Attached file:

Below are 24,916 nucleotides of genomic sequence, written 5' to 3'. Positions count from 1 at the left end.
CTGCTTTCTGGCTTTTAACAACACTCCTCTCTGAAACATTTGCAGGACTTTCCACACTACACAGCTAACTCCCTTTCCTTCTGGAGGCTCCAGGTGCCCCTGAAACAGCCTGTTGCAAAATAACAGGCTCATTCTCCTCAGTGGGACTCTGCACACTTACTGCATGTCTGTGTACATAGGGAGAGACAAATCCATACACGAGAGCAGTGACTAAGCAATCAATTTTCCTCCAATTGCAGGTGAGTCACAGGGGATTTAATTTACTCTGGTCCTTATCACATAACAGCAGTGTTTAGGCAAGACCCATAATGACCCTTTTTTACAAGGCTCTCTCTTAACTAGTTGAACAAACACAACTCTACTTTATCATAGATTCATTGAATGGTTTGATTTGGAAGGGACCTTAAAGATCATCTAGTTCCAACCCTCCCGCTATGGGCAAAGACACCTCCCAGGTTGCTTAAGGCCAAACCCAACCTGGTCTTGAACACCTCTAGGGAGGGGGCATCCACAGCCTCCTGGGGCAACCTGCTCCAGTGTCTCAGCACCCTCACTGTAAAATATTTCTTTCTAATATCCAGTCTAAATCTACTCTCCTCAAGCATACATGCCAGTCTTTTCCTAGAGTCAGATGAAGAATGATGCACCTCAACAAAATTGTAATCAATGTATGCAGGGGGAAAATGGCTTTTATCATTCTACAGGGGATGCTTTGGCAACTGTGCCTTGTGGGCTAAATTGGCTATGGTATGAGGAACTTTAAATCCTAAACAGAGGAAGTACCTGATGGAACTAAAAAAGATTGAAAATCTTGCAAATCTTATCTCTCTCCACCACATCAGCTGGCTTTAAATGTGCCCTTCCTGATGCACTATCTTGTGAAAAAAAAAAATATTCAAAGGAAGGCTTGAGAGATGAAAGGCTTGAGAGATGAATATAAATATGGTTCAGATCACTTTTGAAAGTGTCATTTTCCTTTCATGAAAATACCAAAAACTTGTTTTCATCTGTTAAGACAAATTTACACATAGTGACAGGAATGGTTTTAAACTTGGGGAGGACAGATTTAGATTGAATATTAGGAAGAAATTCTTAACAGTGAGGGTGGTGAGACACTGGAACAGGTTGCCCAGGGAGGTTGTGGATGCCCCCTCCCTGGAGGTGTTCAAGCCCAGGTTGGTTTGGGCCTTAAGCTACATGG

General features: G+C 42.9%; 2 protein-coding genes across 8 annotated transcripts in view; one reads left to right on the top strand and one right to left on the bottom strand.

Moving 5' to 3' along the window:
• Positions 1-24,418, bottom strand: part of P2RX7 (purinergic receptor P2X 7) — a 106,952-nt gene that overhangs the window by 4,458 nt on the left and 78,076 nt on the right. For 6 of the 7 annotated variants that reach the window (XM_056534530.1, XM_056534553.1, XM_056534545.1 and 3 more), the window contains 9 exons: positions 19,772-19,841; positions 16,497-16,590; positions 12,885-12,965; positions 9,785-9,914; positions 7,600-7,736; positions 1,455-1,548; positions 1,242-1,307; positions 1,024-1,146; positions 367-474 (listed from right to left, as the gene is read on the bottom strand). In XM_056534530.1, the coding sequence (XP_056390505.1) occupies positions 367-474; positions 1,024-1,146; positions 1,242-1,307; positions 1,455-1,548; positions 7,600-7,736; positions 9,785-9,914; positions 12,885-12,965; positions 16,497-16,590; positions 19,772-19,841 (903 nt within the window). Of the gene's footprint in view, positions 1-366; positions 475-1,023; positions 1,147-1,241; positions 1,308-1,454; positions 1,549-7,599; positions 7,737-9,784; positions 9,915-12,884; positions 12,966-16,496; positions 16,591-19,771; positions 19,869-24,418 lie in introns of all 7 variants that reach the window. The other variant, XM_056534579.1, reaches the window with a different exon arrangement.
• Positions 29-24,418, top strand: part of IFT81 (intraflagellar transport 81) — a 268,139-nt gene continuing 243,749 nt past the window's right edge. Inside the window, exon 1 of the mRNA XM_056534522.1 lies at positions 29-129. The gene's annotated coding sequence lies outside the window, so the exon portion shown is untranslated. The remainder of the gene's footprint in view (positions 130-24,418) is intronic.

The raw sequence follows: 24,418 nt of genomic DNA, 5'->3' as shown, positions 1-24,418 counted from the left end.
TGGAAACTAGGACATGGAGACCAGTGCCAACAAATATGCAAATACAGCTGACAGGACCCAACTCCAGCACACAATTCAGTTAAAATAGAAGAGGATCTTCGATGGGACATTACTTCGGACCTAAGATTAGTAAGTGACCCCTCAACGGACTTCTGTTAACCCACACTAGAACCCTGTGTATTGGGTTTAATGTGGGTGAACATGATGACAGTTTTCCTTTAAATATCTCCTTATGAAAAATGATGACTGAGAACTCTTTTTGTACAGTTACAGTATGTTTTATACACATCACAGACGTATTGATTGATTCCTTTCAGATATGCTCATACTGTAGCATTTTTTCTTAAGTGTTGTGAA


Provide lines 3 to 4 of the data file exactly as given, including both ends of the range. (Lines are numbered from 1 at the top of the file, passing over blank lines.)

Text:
General features: G+C 42.9%; 2 protein-coding genes across 8 annotated transcripts in view; one reads left to right on the top strand and one right to left on the bottom strand.

Moving 5' to 3' along the window: